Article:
"You have to be careful, careful, careful out here. There are more ways of dying than anyone could possibly imagine; and then thereís the Farm." I know about the Farm, Iíve spent plenty of time there. Iíve seen how they change people. "Iíve seen how they suck out the souls and minds and destiny of our kind and replace them with their kind. Theyíre cloning people. They do it at night while everyoneís sleeping.
"Iíve cheeked my meds so I could stay awake at night; so I could see what they do to us while we sleep. I know what goes on at the Farm.
"Itís safer out here but sometimes you get tired, hungry, cold, desperate, you just get desperate. You forget what itís like in there. You get so desperate youíll risk it all. "You go there just to rest, get three squares a day, to just be warm at night. Iíve been to the Farm many times since I came out here. Save me, save me, save me, Jesus!"
Phil remembered when he was brought to Necropolis and summarily whisked away to the Farm.
It was after he had been dumped back onto the street that he recalled meeting Handout. As if responding to query, Phil conversed as he walked. "Yeah, he let me stay at the Shelter while I got used to being out here. I trust him. It takes a while to get used to being back out here after youíve been at the Farm." Handout knows it, so he lets us shake the Farm jitters at the Shelter, if we want. Slicker and Blue trust him. "Angie trusts Handout, but then, Angie trusts just about anybody whoís nice to her." Philís thoughts, interrupted by the image of Angie, soon scrambled and were replaced by visions. Visions that defied words and radiated pain that seized his mind and body.
Shawn had found Angie sleeping under a bridge, alone and scared out of her wits. It took some doing, but he eventually convinced her to go with him to the Shelter. She didnít stay long.
Once her belly was full, and her confidence bolstered, she left. Shawn convinced her to find Digger and the Family. She would be safer with them than on her own. Angie soon became an important member of the Family.
She was so young, so naive, so innocent, Phil reminisced. Where had she come from? How did she get here? Phil didnít know, but he would never ask her. It is an unwritten law among the Family, no questions asked. Whatever the past, it is better left forgotten. It doesnít matter who or what you used to be. All that matters is that you are here now.
Today is whatís important; not yesterday, and not tomorrow. Just today. Angieís so small; so frail, Phil thought, and he didnít know how bad she might have overdosed. He had to find out about her. She canít make it for very long out here alone. If sheís at the Farm, then she may be in even more danger. The Farm is no place for the frail and weak. He had to find Angie, and soon.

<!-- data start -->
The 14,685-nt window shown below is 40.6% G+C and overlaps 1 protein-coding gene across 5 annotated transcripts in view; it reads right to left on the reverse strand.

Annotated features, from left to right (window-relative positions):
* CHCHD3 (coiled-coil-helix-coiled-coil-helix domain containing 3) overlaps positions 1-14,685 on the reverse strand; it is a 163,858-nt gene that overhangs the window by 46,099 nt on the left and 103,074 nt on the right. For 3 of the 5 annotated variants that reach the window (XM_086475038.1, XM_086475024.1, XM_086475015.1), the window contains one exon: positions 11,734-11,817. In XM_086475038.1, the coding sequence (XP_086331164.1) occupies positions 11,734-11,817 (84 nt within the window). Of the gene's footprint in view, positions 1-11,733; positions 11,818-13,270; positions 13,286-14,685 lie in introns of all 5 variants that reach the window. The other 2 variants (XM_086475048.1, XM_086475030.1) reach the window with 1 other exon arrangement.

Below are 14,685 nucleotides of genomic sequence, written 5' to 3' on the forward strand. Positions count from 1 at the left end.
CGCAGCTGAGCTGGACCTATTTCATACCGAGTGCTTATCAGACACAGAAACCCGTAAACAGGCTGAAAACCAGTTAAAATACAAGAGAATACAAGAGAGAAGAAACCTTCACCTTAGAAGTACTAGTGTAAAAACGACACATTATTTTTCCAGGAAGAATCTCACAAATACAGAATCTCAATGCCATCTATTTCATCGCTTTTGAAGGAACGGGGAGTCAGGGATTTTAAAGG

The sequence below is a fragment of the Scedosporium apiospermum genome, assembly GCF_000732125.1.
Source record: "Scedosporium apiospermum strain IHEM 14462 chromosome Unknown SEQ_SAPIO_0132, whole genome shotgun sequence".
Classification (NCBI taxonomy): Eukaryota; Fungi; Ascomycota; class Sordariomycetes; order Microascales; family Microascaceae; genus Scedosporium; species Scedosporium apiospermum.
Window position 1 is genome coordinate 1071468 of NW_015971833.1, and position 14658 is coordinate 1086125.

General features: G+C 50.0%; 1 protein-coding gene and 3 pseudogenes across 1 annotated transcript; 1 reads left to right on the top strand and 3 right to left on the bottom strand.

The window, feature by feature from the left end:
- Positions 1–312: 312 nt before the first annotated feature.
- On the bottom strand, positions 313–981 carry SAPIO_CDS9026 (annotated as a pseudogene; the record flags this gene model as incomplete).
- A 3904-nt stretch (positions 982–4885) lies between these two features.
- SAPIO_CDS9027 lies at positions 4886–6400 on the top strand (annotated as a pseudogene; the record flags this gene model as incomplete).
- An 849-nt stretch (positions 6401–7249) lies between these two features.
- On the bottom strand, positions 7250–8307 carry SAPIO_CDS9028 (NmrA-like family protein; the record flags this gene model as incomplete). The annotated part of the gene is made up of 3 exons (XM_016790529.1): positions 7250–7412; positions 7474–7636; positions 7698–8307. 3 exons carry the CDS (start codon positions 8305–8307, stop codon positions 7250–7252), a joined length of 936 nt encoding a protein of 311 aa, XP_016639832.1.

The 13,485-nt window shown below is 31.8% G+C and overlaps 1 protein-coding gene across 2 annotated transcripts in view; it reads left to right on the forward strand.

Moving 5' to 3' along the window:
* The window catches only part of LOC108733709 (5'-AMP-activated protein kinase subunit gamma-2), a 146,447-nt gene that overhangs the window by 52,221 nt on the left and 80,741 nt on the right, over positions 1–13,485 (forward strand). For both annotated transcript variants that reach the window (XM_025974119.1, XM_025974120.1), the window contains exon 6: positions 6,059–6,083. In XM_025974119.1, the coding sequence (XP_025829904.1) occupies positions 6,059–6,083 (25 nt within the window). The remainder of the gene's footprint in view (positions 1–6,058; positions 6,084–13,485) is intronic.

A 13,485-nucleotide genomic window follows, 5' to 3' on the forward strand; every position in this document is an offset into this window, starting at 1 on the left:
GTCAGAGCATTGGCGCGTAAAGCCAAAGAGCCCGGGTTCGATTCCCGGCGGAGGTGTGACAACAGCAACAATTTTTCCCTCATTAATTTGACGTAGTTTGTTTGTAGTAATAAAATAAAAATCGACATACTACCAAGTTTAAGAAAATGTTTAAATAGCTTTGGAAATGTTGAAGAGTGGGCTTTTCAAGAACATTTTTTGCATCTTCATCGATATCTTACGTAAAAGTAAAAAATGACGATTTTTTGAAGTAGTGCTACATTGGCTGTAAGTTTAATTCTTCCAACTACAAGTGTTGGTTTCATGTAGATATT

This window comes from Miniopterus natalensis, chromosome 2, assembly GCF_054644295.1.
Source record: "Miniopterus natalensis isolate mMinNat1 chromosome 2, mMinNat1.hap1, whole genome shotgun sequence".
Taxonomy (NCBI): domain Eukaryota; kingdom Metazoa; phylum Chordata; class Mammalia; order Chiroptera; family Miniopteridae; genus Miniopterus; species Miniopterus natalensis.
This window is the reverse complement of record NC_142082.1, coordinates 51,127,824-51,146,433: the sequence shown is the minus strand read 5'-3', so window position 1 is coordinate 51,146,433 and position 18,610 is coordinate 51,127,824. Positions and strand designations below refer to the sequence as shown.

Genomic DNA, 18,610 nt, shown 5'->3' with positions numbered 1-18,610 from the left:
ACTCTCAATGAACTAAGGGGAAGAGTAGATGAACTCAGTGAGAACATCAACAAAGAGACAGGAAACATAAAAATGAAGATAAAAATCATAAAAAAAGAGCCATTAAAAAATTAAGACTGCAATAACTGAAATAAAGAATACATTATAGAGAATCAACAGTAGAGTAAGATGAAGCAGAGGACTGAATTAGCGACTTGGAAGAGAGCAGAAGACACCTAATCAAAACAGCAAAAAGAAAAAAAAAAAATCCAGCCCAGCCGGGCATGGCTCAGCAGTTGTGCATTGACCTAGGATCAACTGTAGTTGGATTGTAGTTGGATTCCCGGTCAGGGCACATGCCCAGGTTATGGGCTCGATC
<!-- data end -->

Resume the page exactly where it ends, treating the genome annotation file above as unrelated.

The foreboding signs of winter manifest more clearly with each day. Cold wind and cold rain were coming; sometimes it froze, killing everything trapped beneath a dense web of ice. Cold weather is yet another way to die when you live on the street. The few trees and plants to be found in the city already had died or lay dormant, awaiting Spring. Several days passed without word of Angie. Phil fretted about her when his mind was free of visions, transmissions and signals from beyond. Marbles, one of the Family members presumably abducted by the system clones and taken to the Farm, had returned. He was incapable of telling where he had been, but he was still in possession of his pouch full of marbles - hence his street name. Marbles earned his name not because he collected marbles, but rather, because he ate them - for medicinal purposes.
Occasionally he would fall to the ground, shaking and drooling. When the attack ended he would dutifully eat a marble or two and then beam with contentment.
They made him like he is; a mentally crippled mute. He was one of the experiments at the Farm. Phil was uncertain what they had done to Marbles, but believed it must have been some kind of surgery because he had a very large scar that circled his skull. The scar was obvious, as Marblesí baldness left but a skirt of hair that went from temple to temple, the long way around the back of his head. What hair he had was long, dirty, salt and pepper colored, as was his mountain-man beard. Digger tried to make him wear a hat once, but this resulted in one of Mosesí most violent fits, so no one messed with him or his head anymore.
Angie was the only one who seemed to know what Marbles said when he spoke. To Phil, it just sounded like gargling, but Angie usually knew what he meant. This was good for the others because Marbles had a way of knowing when they needed to move on. He could sense danger, usually. Without Angie they would not be able to understand Marbles when he tried to warn them.